It’s time for another fresh Chrome update. Google Chrome 111—available starting March 7, 2023—includes more improvements for the “Download Bubble” UI, expanded Picture-in-Picture APIs, and smoother transitions for web apps.
Further Improvements to the New Download UI
Google has been working on an improved download UI since Chrome 99. The big row for downloads at the bottom of the screen is replaced with a “download bubble” in the top toolbar. Click the icon and you will see a list of recent downloads.
Chrome 111 is continuing to improve this UI with a number to indicate how many things are being downloaded at once. (We don’t see the number on our testing system yet.) It’s a small but welcome touch. The download bubble is available via two Chrome flags:
RELATED: How to Enable Google Chrome Flags to Test Beta Features
Smoother Transitions in Web Apps
Web apps are always an area of focus for Chrome updates. With Chrome 111, Google is bringing a new API to the browser to make it easier for developers to implement smooth transitions between pages. This will go a long way toward making web apps feel like native apps. While there were methods for doing this already, the new API aims to make it much easier.
Revoke Permissions From Forgotten Websites
A lot of websites ask for various permissions when you visit them. Location, notifications, clipboard, camera, etc. You’re only asked to grant access once and then it’s allowed indefinitely. That’s not great, which is why Chrome 111 can automatically revoke those permissions—just like Android.
This is part of Google’s goal of expanding what the “Safety Check” feature can do. It now includes more personalized recommendations and reminders, including the ability to revoke permissions for sites you haven’t visited in over two months. Find Safety Check in the “Privacy and Security” tab.
Custom Keyboard Shortcuts for Chromebooks
Chrome OS 111 includes a brand-new keyboard shortcuts app that can be used to make your own shortcuts. This is a pretty awesome little feature since it’s not super easy to do this on other desktop operating systems.
The keyboard shortcuts can be found at Settings > Device > Keyboard > View Keyboard Shortcuts. The shortcuts are pre-mapped, but they’ll eventually be programmable—at least it looks that way. Currently, clicking the shortcut allows you to edit it, but you can’t actually save the configuration yet.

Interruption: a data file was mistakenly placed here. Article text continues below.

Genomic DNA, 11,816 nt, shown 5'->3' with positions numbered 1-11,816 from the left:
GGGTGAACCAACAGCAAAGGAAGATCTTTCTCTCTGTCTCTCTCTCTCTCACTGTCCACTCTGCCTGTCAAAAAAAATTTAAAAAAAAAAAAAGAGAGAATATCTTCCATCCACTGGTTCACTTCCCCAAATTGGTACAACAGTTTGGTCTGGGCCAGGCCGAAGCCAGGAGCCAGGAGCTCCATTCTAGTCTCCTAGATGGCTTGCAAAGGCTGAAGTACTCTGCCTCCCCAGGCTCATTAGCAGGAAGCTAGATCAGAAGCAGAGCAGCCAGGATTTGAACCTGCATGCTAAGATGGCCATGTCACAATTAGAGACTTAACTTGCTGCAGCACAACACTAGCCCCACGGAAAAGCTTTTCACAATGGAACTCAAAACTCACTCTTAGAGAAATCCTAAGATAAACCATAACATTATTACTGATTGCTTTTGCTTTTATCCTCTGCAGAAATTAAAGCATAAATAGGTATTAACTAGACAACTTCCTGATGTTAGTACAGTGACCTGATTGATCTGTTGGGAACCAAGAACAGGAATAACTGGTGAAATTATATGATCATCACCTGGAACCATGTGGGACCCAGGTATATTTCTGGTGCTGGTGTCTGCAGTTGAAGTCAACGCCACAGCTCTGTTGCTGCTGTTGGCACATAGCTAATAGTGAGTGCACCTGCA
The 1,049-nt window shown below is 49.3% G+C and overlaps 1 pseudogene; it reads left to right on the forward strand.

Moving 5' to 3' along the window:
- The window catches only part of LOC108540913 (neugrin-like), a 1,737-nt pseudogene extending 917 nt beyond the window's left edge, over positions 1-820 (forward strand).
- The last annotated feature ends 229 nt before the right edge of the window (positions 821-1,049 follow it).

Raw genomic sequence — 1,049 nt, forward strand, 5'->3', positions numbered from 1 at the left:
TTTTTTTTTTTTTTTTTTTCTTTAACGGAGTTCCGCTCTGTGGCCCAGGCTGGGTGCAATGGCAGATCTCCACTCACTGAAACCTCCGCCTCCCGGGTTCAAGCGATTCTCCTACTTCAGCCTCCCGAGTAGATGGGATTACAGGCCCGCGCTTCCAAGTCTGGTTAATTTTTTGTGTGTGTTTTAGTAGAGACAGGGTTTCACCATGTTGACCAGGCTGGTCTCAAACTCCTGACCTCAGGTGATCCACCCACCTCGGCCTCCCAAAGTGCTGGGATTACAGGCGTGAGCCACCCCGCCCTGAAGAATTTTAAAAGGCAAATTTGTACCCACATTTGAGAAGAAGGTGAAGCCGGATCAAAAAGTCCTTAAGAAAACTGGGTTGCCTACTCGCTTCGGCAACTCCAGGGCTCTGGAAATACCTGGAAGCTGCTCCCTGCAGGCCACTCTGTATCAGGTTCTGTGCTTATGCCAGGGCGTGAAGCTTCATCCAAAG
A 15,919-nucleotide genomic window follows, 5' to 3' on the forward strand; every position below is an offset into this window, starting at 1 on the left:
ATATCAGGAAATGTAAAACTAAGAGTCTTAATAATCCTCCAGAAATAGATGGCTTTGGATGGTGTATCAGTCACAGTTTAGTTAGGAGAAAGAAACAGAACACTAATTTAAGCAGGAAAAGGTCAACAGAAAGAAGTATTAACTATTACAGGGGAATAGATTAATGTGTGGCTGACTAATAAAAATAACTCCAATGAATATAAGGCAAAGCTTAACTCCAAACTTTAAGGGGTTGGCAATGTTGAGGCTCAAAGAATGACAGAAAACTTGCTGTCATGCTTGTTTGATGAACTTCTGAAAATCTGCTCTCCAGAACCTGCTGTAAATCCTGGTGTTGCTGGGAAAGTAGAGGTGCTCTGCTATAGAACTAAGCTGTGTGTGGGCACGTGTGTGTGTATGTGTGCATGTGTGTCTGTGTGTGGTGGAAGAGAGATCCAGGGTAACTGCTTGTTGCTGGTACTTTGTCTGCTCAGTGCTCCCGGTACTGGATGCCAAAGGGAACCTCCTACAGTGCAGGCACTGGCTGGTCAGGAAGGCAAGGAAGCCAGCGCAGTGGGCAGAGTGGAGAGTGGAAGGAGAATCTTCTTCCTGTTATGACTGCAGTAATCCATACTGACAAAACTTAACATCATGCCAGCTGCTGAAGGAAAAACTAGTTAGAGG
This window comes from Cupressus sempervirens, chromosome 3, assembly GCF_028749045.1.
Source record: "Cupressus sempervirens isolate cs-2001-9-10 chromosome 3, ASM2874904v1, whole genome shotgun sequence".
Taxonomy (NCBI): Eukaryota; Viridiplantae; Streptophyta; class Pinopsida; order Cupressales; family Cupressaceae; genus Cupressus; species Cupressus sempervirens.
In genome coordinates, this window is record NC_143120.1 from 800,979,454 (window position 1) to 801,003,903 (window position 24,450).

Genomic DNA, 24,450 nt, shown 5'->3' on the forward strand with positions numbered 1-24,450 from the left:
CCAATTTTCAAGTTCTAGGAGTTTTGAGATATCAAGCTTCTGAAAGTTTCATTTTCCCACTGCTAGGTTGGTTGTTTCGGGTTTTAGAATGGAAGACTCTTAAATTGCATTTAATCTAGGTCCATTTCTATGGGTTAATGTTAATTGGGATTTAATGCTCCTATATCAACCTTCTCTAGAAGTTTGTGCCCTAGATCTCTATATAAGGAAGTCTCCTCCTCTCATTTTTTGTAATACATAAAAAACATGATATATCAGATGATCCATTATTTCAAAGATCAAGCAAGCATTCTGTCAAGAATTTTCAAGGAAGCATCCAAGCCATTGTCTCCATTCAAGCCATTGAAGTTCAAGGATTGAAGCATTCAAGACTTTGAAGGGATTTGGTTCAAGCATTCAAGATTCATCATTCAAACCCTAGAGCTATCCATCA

Expanded Picture-in-Picture Functionality
Chrome 111 is testing a new Document Picture-in-Picture API that enables developers to open a PiP window that can be filled with any desired HTML content—like a Pomodoro timer—not just videos.
This new API builds upon the previous Picture-in-Picture API, which only permitted the use of an HTMLVideoElement in a PiP window. With this enhancement, web developers can provide an improved PiP experience to their users.
What Else Is New?
Chrome releases don’t have as many big new features these days. However, there’s still a lot happening under the hood. You can read about many of these changes on Google’s developer blog. We’ll highlight a few changes here:
- Chrome 111 adds
window-managementas an alias for
window-placementpermission and permission-policy strings.
- All features described in CSS Color Level 4 are now enabled. The color-mix() function from CSS Color 5 is also available.
nextslideactions have been added to the existing Media Session API.
ArrayBufferconstructors have been extended to take an additional maximum length that allows in-place growth and shrinking of buffers.
- The ability for Web Payment API to bypass the connect-src CSP policy when fetching the manifest has been deprecated in Chrome 111.
How to Update Google Chrome
Chrome will automatically install the update on your device when it’s available. To immediately check for and install any available updates, click the three-dot menu icon and click Help > About Google Chrome.
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